Most people are better able to manage small steps toward change but there are those who are more successful when they jump all in. Know what works best for you!
Small Steps can help us avoid burnout (or injury in the case of exercise). Also, the accumulated “accomplishment energy” gained by each small step can make the process more sustainable.
However, that same accomplishment energy is created when an ambitious step is taken, propelling us forward in a big way. Big steppers may be less likely to lose interest in a habit, give up due to stress, or quit when they don’t perceive any immediate changes.
Satisficer vs Maximizer
In the Paradox of Choice Barry Schwartz outlines Satisficers and Maximizers. Satisficers will make decisions that satisfy their needs and nothing more while maximizers will research and refine their options until they can maximize the benefits of their choice.
Maximizers may have standards that are too high to be met or may end up in analysis paralysis because they do not know what the best choice is. This could be applied to choosing a new gym or type of physical activity to creating a meal plan for the week.
Satisficers tend to be happier because they make their choices quicker and easier and are satisfied even if something better comes along later because their choice still satisfies the core of what they need. This can be more beneficial for forming long term habits.
Rather than delaying working out until you find the gym with the best of everything at the best price. Choose the one that is close, open during the hours you need, a good price and has the classes and equipment you’re looking for.
Marathoner vs Sprinter vs Procrastinator
These less obvious as to how they apply to your health. However, I believe stress reduction and management is just as an important part of a healthy life.
Knowing whether you are a Marathoner, Sprinter or Procrastinator will remind you how you work best on projects. Even if that project isn’t making healthy changes in your life, if it is producing any amount of stress, it will effect your health.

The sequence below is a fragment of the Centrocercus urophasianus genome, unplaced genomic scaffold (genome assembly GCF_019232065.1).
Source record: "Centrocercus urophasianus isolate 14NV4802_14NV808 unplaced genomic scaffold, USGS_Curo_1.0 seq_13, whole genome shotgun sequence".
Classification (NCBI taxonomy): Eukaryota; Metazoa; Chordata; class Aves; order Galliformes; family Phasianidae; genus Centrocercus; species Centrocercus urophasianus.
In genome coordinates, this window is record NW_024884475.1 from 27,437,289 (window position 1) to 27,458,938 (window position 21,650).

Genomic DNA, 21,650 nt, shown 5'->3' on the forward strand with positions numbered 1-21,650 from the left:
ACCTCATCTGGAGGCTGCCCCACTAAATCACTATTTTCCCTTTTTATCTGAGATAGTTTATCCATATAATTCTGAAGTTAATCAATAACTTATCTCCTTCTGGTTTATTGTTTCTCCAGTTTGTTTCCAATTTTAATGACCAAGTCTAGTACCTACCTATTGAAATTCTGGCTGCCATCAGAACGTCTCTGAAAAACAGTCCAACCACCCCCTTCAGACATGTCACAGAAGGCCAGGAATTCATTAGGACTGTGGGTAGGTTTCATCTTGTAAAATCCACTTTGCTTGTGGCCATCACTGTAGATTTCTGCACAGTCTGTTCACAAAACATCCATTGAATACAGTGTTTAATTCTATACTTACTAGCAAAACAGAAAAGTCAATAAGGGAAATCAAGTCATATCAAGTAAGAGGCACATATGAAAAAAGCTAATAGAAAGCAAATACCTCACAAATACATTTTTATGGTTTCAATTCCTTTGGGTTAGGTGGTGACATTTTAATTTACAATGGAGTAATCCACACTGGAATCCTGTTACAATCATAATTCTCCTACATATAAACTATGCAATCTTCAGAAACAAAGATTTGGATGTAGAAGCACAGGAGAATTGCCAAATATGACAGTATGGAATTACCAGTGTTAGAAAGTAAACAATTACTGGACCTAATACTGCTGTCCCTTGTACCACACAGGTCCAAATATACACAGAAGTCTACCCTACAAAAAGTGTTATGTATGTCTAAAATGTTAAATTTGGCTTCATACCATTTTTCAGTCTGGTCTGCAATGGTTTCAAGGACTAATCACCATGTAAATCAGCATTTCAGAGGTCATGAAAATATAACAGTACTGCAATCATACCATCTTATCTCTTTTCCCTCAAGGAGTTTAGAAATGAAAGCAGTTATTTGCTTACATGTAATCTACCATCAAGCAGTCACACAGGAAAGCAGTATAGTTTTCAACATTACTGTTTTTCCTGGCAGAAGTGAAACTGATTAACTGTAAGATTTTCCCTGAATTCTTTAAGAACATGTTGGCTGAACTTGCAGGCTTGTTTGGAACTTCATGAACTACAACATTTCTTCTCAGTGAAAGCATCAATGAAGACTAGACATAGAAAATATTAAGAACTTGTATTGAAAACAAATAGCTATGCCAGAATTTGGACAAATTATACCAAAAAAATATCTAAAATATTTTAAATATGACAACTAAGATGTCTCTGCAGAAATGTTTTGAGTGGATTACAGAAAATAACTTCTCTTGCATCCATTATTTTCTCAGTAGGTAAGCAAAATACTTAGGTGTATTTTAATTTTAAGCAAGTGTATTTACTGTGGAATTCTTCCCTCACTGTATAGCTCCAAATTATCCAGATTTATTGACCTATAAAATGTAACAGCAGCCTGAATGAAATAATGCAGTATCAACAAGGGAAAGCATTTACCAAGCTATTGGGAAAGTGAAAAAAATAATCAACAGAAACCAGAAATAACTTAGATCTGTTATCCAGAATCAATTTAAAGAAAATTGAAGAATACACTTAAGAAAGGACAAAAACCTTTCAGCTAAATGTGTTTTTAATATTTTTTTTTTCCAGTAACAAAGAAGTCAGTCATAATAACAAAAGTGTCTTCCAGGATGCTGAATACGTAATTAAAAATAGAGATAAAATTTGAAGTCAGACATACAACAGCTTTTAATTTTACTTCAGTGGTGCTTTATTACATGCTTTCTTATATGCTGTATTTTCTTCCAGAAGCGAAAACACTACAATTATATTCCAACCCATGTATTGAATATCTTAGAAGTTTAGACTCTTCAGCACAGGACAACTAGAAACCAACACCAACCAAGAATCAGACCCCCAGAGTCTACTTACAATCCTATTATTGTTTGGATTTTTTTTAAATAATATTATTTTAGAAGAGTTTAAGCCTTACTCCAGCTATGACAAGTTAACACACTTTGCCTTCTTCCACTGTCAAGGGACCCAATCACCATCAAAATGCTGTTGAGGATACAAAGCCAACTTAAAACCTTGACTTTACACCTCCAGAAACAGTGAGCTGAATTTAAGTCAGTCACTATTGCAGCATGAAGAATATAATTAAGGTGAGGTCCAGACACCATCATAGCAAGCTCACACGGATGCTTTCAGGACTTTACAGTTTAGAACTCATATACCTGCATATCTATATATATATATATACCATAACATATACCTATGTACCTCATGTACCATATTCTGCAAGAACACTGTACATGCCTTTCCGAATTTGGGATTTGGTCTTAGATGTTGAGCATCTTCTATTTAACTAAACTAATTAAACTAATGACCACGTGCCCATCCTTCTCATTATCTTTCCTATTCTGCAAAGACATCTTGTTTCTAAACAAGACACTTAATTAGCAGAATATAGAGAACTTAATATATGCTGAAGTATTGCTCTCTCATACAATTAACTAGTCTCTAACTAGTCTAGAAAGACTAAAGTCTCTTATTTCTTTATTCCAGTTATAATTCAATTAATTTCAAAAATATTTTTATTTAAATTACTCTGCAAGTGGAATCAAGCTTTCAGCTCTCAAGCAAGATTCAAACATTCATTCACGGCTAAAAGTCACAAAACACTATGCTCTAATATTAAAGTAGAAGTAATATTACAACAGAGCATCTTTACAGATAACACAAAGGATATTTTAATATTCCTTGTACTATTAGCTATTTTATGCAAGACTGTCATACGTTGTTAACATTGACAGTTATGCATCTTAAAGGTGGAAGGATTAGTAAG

Marathoners work best steadily over time. In contrast Sprinters purposely wait until the last minute because that’s when they thrive. Procrastinator wish that was the case for themselves but in reality they feel stress and anxiety over not getting started sooner which leaves them too stressed and anxious to get started.
Procrastinators will reduce stress when they:
- block off time for their project and only that.
- create artificial deadlines before the due date
- schedule time to worry if needed. Worry during that time and then get to work!
Moderator vs Abstainer
This might be the most important distinction for someone looking to make changes to their diet.
Knowing whether you do better completely abstaining from a food or occasionally indulging, will help you stay on track.
I’m mostly an abstainer. Contrary to what my brain likes to tell me, I cannot buy a bag of dried mango at Costco and eat it over the course of a couple weeks. It’s usually gone within a couple of days and my digestive system resents the crazy increase in fiber.
Moderators tend to do well with eating one square of chocolate per day, stopping eating before they’ve finished a whole serving and indulging in the occasional “splurge” without letting it turn into a binge.
If you’re an abstainer, you’re better off never picking up the bag of chips, lest you want to be left with an empty bag as the evidence of your inability to moderate.
When you know more about yourself, you can set yourself up for success and avoid the pitfalls of your nature. How can you adjust your habit creating ways to align better with your nature?
Snag a spot in my upcoming group coaching program Make It Stick. We’ll figure out how to make your habits stick by leveraging what makes you unique along with a shit ton of ideas and resources PLUS laser coaching with yours truly to help you tie it all together. BAM!